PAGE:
Source: Saba

Make a small gesture.

You need to approach these discussions with the right attitude. Make it clear to the disgruntled person that you want to help them. It won’t help to go on the offensive, or blame them for not fitting in well enough. One way to let them know you’re listening can be to make a gesture, even if it’s small.

In order to come to an understanding, it can help to offer a concession. That way, everyone is happy and you’ll appear considerate to the view of the employee. The disgruntled person can feel like they have won something, which makes it easier for them to move on. They may even realize that they are wrong and may try to change.

It’s even possible there was an error or a problem on behalf of the company or management personnel. Make a gesture of apology and correct the problem immediately so it doesn’t happen again. This shows your employee you recognize the error and are willing to admit it and make things right.

Foster a collaborative workplace.

Creating a good workplace can help prevent employees from becoming disgruntled. It might seem obvious, but encouraging team members to collaborate can help. Workplace collaboration boosts morale, productivity, and retention rates.

There are many tools that can help any workplace to communicate more effectively. Implementing some of these can help teams to collaborate better. Enterprise communications can help teams to stay more connected. This will make them feel happier within their roles.

Team building exercises within the workplace can help to build a good environment. There are many different ways you can implement team building exercises. Doing so will lead to happier employees who are less likely to be disgruntled. Facilitate employees getting along and feeling comfortable working together.

Source: Wrike

Make sure your employees are feeling supported.

A disgruntled employee may just be that – it might be a one-off situation, applicable only to that one person. But it might also be a symptom of stressed staff or even management issues. Use it as an opportunity to look into the health of your workplace. Are your employees feeling adequately supported and appreciated? Are you providing them with tools that enable them to do their job effectively?

A cheap VoIP service can be a great option for a workplace. It’s a modern and reliable unified communications and collaboration solution. And even better – it will not break the bank. This is an affordable way to help your staff and take some of the pressure off them. They will feel more supported and hopefully less likely to be disgruntled.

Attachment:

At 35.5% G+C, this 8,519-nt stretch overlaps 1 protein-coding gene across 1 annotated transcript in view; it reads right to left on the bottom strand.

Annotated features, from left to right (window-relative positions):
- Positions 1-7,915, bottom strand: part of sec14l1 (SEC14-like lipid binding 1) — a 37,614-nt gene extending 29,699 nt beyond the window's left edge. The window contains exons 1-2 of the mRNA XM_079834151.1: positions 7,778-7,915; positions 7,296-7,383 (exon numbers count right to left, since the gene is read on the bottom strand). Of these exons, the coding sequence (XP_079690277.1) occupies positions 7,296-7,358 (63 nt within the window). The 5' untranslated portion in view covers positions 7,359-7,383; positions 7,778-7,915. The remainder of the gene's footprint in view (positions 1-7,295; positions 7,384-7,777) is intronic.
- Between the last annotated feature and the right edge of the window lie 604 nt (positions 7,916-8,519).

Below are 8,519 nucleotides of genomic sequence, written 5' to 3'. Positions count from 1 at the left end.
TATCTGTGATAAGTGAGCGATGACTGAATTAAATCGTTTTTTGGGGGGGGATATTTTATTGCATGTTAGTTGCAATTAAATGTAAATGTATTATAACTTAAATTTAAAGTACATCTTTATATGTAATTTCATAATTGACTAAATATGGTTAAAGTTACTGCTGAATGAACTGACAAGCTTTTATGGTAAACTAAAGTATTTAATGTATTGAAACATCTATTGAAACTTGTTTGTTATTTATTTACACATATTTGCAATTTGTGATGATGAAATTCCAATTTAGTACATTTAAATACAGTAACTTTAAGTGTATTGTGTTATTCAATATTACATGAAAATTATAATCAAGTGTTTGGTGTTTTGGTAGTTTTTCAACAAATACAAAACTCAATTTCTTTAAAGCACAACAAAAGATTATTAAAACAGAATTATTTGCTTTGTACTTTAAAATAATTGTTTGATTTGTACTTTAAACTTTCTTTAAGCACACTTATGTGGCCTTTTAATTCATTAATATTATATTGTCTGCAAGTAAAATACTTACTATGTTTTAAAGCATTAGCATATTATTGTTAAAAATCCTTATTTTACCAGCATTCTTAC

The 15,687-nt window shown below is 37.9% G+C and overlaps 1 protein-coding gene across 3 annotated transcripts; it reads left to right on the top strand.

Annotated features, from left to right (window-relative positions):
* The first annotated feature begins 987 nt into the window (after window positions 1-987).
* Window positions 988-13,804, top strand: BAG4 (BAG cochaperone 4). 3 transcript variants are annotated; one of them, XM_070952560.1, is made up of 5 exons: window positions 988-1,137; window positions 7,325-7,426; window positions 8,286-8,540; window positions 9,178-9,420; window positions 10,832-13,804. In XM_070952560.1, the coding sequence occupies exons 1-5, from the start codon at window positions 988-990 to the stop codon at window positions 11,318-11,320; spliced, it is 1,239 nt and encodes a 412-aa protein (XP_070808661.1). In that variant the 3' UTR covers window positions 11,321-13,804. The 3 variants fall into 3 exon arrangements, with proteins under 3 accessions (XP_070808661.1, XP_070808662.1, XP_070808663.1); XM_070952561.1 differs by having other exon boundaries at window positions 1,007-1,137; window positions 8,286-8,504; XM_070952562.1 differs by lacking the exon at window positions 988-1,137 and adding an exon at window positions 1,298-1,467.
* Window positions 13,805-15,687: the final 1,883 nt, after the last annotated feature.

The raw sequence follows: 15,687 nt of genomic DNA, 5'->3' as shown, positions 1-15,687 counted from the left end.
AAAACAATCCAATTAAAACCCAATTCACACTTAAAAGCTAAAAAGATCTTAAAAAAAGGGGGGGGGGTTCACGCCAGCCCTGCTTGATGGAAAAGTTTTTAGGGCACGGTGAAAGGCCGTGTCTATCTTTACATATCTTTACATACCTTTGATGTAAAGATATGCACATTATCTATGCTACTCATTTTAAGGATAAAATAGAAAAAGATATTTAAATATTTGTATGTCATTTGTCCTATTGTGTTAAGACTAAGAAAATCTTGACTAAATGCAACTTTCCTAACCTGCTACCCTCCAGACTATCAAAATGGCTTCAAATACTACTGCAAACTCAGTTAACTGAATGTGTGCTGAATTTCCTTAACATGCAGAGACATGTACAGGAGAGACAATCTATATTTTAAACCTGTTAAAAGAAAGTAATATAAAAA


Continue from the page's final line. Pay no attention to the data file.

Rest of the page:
An auto attendant can also help to take some stress off employees. It will especially help those in the front-line, who have to answer calls. It allows you to set advanced rules that provide special handling for calls. Filter and manage call flow, ensuring all calls are answered and routed properly.

Supported staff members are more likely to feel happy in their roles. Show your employees you’re dedicated to making their work as stress-free as possible.


Conversations with disgruntled employees can be difficult, but they can also be rewarding. See them as an opportunity to improve the workplace, and better support your staff. This mindset will help you to be a better and more compassionate manager. And your staff will be more engaged and happier in their roles. You may even notice that your employees are more productive and the work culture is better.

There’s a chance you might implement these tips and the employee might still be unhappy. Even if you did everything you could to try and resolve the situation, and create a good workplace. Unfortunately, sometimes people can’t have their views changed. They might just be negative or unhappy, and the changes that have to be made are to their mindset and behavior.

If they continue to drain the other people in the business, you might need to look at moving the employee on. However, this shouldn’t be your first choice. Replacing employees is not a cheap process. Getting them performing well and happy in their jobs should be your priority.

**Guest Post**


John Allen – RingCentral US

John Allen, Director, Global SEO at RingCentral, a global UCaaS, VoIP and integrated meeting solutions provider. He has over 14 years of experience and an extensive background in building and optimizing digital marketing programs. He has written for websites such as Bricsys and MarketScale.

JD Spinoza

JD enjoys teaching people how to use ZoomShift to save time spent on scheduling. He’s curious, likes learning new things everyday and playing the guitar (although it’s a work in progress).